Okomu Wildlife Sanctuary
Okomu Wildlife Sanctuary
The Okomu National Park, formerly the Okomu Wildlife Sanctuary, is a forest block within the 1,082 km² Okomu Forest Reserve in the Ovia South-West Local Government Area of Edo State in Nigeria. The park is about 60 km north west of Benin City. The park holds a small fragment of the rich forest that once covered the region, and is the last habitat for many endangered species. It continues to shrink as villages encroach on it, and is now less than one third of its original size. Powerful corporations are involved in plantation development and logging concessions around the park, which also pose a threat.
The park holds a remnant of the Nigerian lowland forests that once formed a continuous 50–100 km wide belt from the Niger River west to the Dahomey Gap in Benin. To the south and southeast the forest was separated from the coast by mangrove and swamp forests, while to the north it merged into the Guinean Forest-Savanna Mosaic ecoregion. Human pressure is not new. In the Okomu park there is an extensive layer of charcoal and pottery below the forest, indicating that it was cleared and then regenerated over the last 700 years. By the start of the 20th century the forest survived only in disconnected blocks, which were under intense pressure from human activity. The British colonial administration set up a series of forest reserves to manage what remained, including controlled extraction of valuable trees such as African Mahogany.
The 200 km² wildlife sanctuary, a rainforest ecosystem that is the habitat for many endangered species of flora and fauna, was gazetted from the Okomu forest reserve in 1935. A survey of southwestern forests in Nigeria in 1982 led to a recommendation for a determined effort to conserve the sanctuary. The state government formally defined the sanctuary in 1986, with an area of just 66 km2. The Nigerian Conservation Foundation (NCF) took over management of the sanctuary in 1987, and extended it to 114 km2 by adding a one-mile wide buffer zone.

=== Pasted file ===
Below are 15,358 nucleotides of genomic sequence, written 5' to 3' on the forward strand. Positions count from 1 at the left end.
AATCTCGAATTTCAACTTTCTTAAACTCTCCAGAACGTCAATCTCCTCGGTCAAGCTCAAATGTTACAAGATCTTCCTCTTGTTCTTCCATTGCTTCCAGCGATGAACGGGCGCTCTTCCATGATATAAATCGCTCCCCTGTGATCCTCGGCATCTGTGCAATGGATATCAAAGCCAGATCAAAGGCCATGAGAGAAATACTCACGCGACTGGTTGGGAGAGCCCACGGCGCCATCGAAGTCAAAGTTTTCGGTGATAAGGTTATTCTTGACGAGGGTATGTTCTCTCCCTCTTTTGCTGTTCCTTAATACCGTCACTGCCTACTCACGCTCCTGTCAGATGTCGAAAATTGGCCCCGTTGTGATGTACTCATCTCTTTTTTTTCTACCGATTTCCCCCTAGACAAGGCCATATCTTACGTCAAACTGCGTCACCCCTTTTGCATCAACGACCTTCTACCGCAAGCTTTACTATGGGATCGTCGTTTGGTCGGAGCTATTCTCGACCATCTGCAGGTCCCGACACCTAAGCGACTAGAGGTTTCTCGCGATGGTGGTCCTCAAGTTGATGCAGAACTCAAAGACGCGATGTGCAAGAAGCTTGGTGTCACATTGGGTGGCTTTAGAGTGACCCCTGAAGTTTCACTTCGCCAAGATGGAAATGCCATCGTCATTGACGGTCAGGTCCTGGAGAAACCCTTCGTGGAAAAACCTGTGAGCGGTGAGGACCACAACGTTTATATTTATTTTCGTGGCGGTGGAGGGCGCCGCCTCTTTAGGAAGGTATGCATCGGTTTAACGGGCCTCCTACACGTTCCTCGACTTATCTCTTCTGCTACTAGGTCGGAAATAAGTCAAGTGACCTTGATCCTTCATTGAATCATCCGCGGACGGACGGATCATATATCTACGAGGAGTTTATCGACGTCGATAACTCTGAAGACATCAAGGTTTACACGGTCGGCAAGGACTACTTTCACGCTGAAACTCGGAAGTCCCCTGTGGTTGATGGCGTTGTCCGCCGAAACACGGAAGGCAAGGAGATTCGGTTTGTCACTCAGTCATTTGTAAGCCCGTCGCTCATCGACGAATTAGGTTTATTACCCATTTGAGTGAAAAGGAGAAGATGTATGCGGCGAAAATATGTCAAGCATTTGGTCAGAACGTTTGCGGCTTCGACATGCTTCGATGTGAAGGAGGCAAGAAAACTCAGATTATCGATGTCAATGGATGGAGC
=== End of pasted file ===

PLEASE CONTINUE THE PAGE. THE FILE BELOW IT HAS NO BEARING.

The NCF was diverted into assisting migrant farmers in the surrounding areas, in an attempt to help the villagers find alternative means of living without encroaching on the forest. The NCF agricultural initiatives had the perverse effect of attracting immigrants from poorer areas, and thus increasing the pressure from illegal hunting and logging. In 1997 it was also found that several NCF employees had been involved in illegal logging within the sanctuary. In May 1999 the sanctuary was taken over by the National Parks Service.
The park is drained by the Osse River which defines its eastern boundary. The Okomu River forms the western boundary. Rainfall is between 1,524 and 2,540 mm per year. Soils are acidic, nutrient-poor sandy loam. Vegetation is Guinea–Congo lowland rain forest, including areas of swamp-forest, high forest, secondary forest, and open scrub. Among the common trees are Kapok, Celtis zenkeri, Triplochiton scleroxylon, Antiaris africana, Pycnanthus angolensis and Alstonia congoensis. The park is probably the best example of mature secondary forest in southwest Nigeria.
The park is accessible to tourists, and has well marked trails. There are two tree houses, one 140 feet high in a silk-cotton tree, from which visitors can view the park from above and observe bird life. Visitors can stay at chalets built on stilts, just outside the park entrance, surrounded by fig trees that are often occupied by Mona monkeys. Guides are available for forest walks, and will point out such things as termite nests and the many medicinal plants.
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